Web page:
• Subpar UI. Compared to visualization tools like Grafana, the Prometheus UI for monitoring visualizations is lacking. Prometheus offers an expression browser on the Prometheus server at /graph, with which IT admins can enter an expression quickly and generate visualizations for debugging. Prometheus console templates that use Go templating language can create visualization dashboards, but these are not as versatile and extensible as visualization options and panels available in Grafana dashboards.
  • No long-term storage. It doesn't have a durable long-term storage option that can scale the amount of logs ingested. Users must maintain a storage reserve for Prometheus logs and manage its capacity as logs grow.

Competitors or the perfect combination?

As ideal as it seems to have one tool that solves all problems, it is almost impossible to achieve desired results because of the heterogeneous nature of applications, different tech stacks and complex IT infrastructure. Every option has its own pros and cons, and enterprises need to research thoroughly what suits their use case.

Prometheus and Grafana are both built for time-series data. Prometheus excels in metric data collection, whereas Grafana champions metric visualizations. Both tools are open source, free and have vibrant communities of open source developers supporting their development.

A combination of Prometheus and Grafana can achieve favorable results, especially in microservices and container-based systems and applications. While Prometheus is good at scraping metrics and storing the data in a time-series database, Grafana builds detailed visualizations from a time-series data source, offering rich feature set graphs that are highly configurable.

Alternative monitoring tools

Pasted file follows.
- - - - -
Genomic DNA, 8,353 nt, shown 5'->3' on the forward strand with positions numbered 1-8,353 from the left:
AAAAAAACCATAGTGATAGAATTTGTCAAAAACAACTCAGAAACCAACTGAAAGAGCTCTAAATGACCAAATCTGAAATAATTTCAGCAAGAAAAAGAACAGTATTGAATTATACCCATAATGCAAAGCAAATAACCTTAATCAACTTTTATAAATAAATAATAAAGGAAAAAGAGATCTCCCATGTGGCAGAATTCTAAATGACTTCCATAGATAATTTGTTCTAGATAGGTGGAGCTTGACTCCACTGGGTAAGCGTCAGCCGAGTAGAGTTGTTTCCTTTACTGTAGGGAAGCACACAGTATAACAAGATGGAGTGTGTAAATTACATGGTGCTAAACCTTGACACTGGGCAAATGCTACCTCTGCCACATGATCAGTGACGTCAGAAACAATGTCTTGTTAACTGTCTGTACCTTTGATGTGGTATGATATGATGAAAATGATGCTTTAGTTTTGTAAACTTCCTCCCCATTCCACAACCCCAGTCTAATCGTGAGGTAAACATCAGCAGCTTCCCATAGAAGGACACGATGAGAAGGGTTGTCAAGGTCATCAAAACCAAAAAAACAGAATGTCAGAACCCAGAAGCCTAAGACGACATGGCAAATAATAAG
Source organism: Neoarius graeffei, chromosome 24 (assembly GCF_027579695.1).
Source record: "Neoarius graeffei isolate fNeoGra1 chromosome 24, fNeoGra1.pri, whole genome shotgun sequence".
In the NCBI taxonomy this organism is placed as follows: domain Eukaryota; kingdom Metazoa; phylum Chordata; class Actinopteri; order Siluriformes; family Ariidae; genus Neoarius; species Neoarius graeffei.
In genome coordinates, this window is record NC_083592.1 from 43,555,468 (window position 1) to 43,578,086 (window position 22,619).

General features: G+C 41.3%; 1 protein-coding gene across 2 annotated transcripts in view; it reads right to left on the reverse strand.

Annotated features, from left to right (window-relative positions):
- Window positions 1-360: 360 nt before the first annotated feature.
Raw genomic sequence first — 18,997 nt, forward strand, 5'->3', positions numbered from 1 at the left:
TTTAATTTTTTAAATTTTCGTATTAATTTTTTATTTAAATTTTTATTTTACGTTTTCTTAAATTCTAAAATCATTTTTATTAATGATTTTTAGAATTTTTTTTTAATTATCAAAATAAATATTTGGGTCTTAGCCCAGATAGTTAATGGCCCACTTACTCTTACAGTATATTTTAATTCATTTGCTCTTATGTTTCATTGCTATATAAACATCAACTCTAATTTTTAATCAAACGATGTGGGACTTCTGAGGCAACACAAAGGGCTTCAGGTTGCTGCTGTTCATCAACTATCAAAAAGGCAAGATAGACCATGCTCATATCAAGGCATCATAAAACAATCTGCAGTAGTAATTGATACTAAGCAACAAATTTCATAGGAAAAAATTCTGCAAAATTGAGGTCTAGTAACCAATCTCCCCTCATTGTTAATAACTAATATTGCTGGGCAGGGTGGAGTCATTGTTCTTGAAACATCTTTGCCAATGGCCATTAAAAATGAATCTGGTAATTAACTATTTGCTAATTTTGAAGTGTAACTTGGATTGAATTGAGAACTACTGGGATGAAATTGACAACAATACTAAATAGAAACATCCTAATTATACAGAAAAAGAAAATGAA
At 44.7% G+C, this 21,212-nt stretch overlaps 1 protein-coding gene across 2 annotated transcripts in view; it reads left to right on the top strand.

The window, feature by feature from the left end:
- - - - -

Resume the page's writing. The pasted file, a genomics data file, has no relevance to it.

Choosing the right tool is essential not only for observability and monitoring, but also to track and fix system health issues and resource bottlenecks before they become critical.

The purpose of a good monitoring tool should not be limited to capturing and emitting metrics, but to enable troubleshooting issues, trace logs and visualization of components and overall system health. Some open source and enterprise options include the following:

  • Elastic stack: a group of open source tools and products. These are the most popular for monitoring, log analysis and visualizations:
    • Elasticsearch: an open source search and analysis engine.
    • Logstash: an ETL (extract, transform, load) tool that collects logs from various data sources and can transform and ship data to various output destinations.
    • Kibana: a visualization layer that works on top of Elasticsearch data and enables users to understand and visualize the systems and applications.
  • Splunk: a data and log monitoring tool, which provides infrastructure monitoring and application performance metrics through a single pane of glass. Splunk Log Observer further simplifies log analytics and investigation.
  • Datadog: a modern monitoring and observability platform that provides rich capabilities to collect, analyze and explore log data from various sources like infrastructure, platform, application and services. Datadog also performs automated log data tagging and correlation.
  • Amazon CloudWatch: a native AWS monitoring and observability platform that offers infrastructure and application monitoring, log analytics, advanced proactive resource optimization and resource autoscaling.
  • Azure Monitor: a native Microsoft Azure tool for monitoring infrastructure, platforms, applications, containers and metrics for any Azure resource. Azure Monitor has multiple features, such as:
    • Application Insights for instrumenting an application, troubleshooting and diagnosis;
    • Log Analytics for advanced querying, analysis and alerting on log data and metrics;
    • Azure Dashboards for visualization of monitoring data; and
    • Integrations with Power BI, Grafana and others.